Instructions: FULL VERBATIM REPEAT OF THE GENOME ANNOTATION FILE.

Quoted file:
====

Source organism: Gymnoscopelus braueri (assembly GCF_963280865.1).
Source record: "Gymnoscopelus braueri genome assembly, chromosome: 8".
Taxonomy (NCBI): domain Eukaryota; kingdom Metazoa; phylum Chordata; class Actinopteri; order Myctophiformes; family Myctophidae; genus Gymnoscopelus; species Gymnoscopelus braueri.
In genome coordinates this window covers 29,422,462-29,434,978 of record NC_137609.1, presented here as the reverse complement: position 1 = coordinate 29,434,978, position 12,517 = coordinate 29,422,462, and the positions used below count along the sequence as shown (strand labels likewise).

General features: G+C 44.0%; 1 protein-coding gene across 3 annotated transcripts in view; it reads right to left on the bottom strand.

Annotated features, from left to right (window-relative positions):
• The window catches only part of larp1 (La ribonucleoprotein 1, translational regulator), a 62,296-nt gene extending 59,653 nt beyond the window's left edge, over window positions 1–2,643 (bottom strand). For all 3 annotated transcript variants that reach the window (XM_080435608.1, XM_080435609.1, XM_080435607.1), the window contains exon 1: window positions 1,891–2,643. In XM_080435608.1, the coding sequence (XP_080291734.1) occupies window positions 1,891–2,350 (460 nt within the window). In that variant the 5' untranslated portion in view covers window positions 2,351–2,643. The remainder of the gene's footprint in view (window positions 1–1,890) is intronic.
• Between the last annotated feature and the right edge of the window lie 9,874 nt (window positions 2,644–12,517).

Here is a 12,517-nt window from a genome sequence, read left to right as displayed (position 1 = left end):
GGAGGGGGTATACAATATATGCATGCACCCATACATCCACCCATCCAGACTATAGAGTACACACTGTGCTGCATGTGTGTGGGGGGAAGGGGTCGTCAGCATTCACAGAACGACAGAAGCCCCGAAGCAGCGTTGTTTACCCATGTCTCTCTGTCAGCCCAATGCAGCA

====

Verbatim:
Source organism: Gymnoscopelus braueri (assembly GCF_963280865.1).
Source record: "Gymnoscopelus braueri genome assembly, chromosome: 8".
Taxonomy (NCBI): domain Eukaryota; kingdom Metazoa; phylum Chordata; class Actinopteri; order Myctophiformes; family Myctophidae; genus Gymnoscopelus; species Gymnoscopelus braueri.
In genome coordinates this window covers 29,422,462-29,434,978 of record NC_137609.1, presented here as the reverse complement: position 1 = coordinate 29,434,978, position 12,517 = coordinate 29,422,462, and the positions used below count along the sequence as shown (strand labels likewise).

General features: G+C 44.0%; 1 protein-coding gene across 3 annotated transcripts in view; it reads right to left on the bottom strand.

Annotated features, from left to right (window-relative positions):
• The window catches only part of larp1 (La ribonucleoprotein 1, translational regulator), a 62,296-nt gene extending 59,653 nt beyond the window's left edge, over window positions 1–2,643 (bottom strand). For all 3 annotated transcript variants that reach the window (XM_080435608.1, XM_080435609.1, XM_080435607.1), the window contains exon 1: window positions 1,891–2,643. In XM_080435608.1, the coding sequence (XP_080291734.1) occupies window positions 1,891–2,350 (460 nt within the window). In that variant the 5' untranslated portion in view covers window positions 2,351–2,643. The remainder of the gene's footprint in view (window positions 1–1,890) is intronic.
• Between the last annotated feature and the right edge of the window lie 9,874 nt (window positions 2,644–12,517).

Here is a 12,517-nt window from a genome sequence, read left to right as displayed (position 1 = left end):
GGAGGGGGTATACAATATATGCATGCACCCATACATCCACCCATCCAGACTATAGAGTACACACTGTGCTGCATGTGTGTGGGGGGAAGGGGTCGTCAGCATTCACAGAACGACAGAAGCCCCGAAGCAGCGTTGTTTACCCATGTCTCTCTGTCAGCCCAATGCAGCA